Negating the government’s efforts to improve production, the falling crude oil prices took a toll on the Kingdom’s energy sector. According to ratings by Fitch and Standard & Poor (S&P), the country’s fiscal vulnerability increased and was left with no support from neighbouring countries in the region.

Even though OPEC and non-OPEC members struck a deal in late 2016 to decrease output, countries with modest production like Bahrain have a long way to recover from deficits, experts say.

According to Mustafa Ansari, energy economist at APICORP, the rise in oil prices following the OPEC cuts were nothing short of the average price for the previous year, which will not have a significant impact on government revenues.

Looking forward, he said, prices are not expected to recover significantly and thus Bahrain will need to focus more on diversifying its economy and reducing its dependence on oil revenue.

“Over 80% of Bahrain’s revenues comes from oil and gas,” Vikas Handa, managing director of energy consultancy firm Beas DWC-LLC, said. “Hence the rise in oil prices have certainly helped Bahrain to a great extent, but not enough to cover the deficit. Bahrain’s production cuts of 12,000 bpd were significant given that total production was only around 50,000bpd. On the other hand, Bahrain’s domestic consumption had been increasing steadily and some estimate it to be to the tune of 50,000bpd doubling from 25,000 bpd in 2001.”

Filling the void

Even though, traditionally it has been an oil producing country, Bahrain is now looking to leverage on other energy sources. The Kingdom needs supply for its own growing domestic consumption as well as to compensate for its lack of ability to export oil.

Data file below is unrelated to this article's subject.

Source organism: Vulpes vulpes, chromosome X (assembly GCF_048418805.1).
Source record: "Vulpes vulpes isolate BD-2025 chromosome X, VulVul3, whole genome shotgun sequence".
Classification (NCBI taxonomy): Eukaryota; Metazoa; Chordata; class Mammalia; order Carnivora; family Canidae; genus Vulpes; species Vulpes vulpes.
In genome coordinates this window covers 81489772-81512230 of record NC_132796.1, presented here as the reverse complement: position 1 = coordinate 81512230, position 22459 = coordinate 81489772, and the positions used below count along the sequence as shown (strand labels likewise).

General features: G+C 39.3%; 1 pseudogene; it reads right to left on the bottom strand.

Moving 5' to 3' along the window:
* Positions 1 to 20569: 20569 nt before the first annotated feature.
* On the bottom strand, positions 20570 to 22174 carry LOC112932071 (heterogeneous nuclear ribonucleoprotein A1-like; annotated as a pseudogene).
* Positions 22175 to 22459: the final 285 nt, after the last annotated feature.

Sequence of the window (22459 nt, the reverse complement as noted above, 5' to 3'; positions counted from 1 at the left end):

One of the new projects that has become central to the Kingdom’s plans entails a new liquefied natural gas (LNG) terminal and regasification facility. Expected to be finalised by 2018, this will consist of a floating storage unit, offshore receiving jetty, regasification platform and an underwater pipe network linking the facility to the shore and an associated onshore receiving facility.

In 2015, Banagas and Bahrain’s National Oil and Gas Authority (Nogaholding) signed a $685mn contract with a consortium formed by Canada’s Teekay LNG Partners, South Korea’s Samsung C&T and the Gulf Investment Corporation (GIC). GS Engineering & Construction was selected as the engineering, procurement and construction contractor, while Teekay is to supply the ‘floating storage unit’ vessel through a 20-year time charter. Once finished, it is expected to have an initial capacity of 400mn standard cubic feet per day (scfd), expandable to 800mn scfd.